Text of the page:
"The hardware was easy part, getting people to change their habits to match the First-World infrastructure was difficult, slow and painful."

A lesser man would have buckled under the enormity of the problem. Lee, however, approached it with his typical creative pragmatism. He argued that to make people responsible and caring they should be made stakeholder by helping to own property in the shape of flats. Ownership of flats will help solve the national housing problem, as well as, give them self respect and consciousness of their rights. Consequently, a personal saving scheme was devised which allowed people to own apartments through installments in a 20 years period.

Today 95% Singapore households are proud owners of these well constructed apartments and have developed a strong sense of participation in national development. Random allotment of the apartments also provided excellent opportunities for citizens of different ethnicity to live together and interact, which in turn helped to create understanding and harmony among them. Measures like equal consideration of all minorities in sharing state benefits in health, housing and education and adoption of Chinese, Malay and Tamil as official languages of Singapore along with English also consolidated the national cohesion.

Special campaigns of courtesy, stop spitting and no littering were run regularly to improve standards of courtesy, inculcate cleanliness and civic sense. The country has strict laws to discourage littering and smoking in public places. Chewing gum is banned because of its potential cleanliness irritant.


The Afro-Asian nations who won independence in the last 50 years or, so entertained dreams of improvement in their living standards. The political, bureaucratic and the intellectual elite of these countries were mostly familiar with the building blocks of national development such as law and order, education, industrial development, upholding of merit and good governance. However, their development strategies and plans derailed on the way to fruition. Their mechanisms for implementation, control and follow-through of plans did not work. In stark contrast, Singapore which was beset with similar problems succeeded immensely. The remarkable success of Singapore's socio-economic development makes it an excellent role model for all developing countries.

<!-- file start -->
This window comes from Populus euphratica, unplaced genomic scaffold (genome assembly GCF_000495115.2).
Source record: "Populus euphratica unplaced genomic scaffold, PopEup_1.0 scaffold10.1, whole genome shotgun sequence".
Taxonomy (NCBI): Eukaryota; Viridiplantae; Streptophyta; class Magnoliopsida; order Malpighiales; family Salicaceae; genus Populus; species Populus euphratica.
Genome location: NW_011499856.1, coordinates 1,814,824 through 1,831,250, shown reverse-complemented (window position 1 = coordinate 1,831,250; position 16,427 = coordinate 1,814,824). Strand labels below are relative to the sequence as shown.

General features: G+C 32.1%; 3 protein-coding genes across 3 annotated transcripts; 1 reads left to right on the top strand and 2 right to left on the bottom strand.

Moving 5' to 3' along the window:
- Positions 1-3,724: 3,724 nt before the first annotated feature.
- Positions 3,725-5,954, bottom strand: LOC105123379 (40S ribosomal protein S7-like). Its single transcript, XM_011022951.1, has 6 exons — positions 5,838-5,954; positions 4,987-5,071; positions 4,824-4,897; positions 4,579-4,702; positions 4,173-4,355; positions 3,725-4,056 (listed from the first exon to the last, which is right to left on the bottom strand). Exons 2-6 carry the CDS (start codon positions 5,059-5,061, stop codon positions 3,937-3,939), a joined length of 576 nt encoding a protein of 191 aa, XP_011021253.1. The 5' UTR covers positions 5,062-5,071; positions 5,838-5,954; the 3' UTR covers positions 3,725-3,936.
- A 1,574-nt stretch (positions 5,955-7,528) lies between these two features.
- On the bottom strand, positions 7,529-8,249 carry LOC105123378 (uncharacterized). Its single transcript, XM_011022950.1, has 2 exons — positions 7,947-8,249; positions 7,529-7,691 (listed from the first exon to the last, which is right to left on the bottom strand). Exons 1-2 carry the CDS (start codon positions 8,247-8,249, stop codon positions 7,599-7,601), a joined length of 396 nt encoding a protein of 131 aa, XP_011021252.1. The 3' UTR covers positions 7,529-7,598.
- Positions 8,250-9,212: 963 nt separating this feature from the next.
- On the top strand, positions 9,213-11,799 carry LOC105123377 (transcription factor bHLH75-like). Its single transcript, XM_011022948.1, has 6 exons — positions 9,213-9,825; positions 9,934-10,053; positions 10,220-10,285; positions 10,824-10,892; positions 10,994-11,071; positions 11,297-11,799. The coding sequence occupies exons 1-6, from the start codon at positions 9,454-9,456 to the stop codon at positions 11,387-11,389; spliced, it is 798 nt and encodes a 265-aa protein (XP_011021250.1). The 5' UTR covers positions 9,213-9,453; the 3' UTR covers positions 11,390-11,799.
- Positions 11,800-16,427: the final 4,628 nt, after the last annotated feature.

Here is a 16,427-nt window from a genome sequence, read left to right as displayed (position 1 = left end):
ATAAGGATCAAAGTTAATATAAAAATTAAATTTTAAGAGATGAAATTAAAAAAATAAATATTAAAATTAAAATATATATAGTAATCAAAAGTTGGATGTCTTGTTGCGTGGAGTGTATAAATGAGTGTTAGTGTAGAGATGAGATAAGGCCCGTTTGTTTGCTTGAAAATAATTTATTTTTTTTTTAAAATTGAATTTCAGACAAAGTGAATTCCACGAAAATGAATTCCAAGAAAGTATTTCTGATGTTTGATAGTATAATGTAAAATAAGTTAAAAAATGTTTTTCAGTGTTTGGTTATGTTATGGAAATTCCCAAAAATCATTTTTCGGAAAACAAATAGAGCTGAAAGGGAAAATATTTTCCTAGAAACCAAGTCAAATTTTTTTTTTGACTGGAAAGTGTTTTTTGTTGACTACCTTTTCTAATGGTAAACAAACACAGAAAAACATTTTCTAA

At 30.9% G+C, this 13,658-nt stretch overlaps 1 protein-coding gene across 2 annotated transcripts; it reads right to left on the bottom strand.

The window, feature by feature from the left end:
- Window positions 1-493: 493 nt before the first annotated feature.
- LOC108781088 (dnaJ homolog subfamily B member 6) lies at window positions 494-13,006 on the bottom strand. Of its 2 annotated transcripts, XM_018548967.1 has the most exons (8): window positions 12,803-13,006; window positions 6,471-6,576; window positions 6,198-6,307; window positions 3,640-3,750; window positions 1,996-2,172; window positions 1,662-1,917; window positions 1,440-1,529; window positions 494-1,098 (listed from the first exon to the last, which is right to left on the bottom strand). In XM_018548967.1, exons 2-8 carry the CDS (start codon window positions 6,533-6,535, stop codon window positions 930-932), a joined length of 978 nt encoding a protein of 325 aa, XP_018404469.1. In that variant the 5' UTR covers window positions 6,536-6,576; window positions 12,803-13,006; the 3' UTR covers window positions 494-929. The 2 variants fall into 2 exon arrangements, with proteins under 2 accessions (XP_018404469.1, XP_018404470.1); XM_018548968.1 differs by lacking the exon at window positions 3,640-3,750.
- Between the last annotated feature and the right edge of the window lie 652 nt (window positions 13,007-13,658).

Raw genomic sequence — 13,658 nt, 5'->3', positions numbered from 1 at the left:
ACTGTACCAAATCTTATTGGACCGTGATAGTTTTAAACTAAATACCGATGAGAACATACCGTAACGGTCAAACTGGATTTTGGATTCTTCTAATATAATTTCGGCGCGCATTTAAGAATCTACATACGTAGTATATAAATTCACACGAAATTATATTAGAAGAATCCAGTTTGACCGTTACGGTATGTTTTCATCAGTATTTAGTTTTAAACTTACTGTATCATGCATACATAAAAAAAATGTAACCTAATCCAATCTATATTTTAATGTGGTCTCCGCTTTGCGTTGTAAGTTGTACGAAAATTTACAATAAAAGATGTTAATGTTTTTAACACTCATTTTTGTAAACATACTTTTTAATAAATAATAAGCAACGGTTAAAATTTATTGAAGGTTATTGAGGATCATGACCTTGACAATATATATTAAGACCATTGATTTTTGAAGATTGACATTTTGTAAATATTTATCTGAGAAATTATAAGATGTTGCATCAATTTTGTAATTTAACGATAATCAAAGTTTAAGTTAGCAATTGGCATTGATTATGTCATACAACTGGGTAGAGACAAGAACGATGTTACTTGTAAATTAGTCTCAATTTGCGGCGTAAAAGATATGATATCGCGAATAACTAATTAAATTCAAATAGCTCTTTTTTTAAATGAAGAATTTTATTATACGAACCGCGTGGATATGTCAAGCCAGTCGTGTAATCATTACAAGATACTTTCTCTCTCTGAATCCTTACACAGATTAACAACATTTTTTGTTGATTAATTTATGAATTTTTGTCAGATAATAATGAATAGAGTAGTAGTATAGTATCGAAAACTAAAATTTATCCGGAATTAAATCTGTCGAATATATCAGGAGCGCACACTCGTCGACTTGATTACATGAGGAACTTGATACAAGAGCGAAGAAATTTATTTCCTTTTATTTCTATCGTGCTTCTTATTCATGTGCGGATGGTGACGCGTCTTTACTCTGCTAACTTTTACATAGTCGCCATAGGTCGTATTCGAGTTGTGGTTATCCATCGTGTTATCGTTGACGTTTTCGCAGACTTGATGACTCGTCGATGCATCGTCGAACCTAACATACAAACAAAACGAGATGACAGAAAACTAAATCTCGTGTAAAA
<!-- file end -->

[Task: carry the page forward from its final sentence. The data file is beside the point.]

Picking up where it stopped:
No doubt Singapore has been endowed with a visionary, competent and morally upright leadership headed by Lee, but leadership alone does not transform nations. It is the dynamics of a number of factors which go into making dreams of development a reality. The four main elements or essential ingredients for successful national development seem to be quality of leadership, quality of followers, peculiarities of situation and quality of the system. Leadership has to have a vision, integrity, perseverance and trust of the followers. It should also have the ability to inspire and motivate the followers to cooperate willingly and vigorously in pursuit of the vision. The third element is the situation which is mostly determined by the national history and geopolitical imperatives.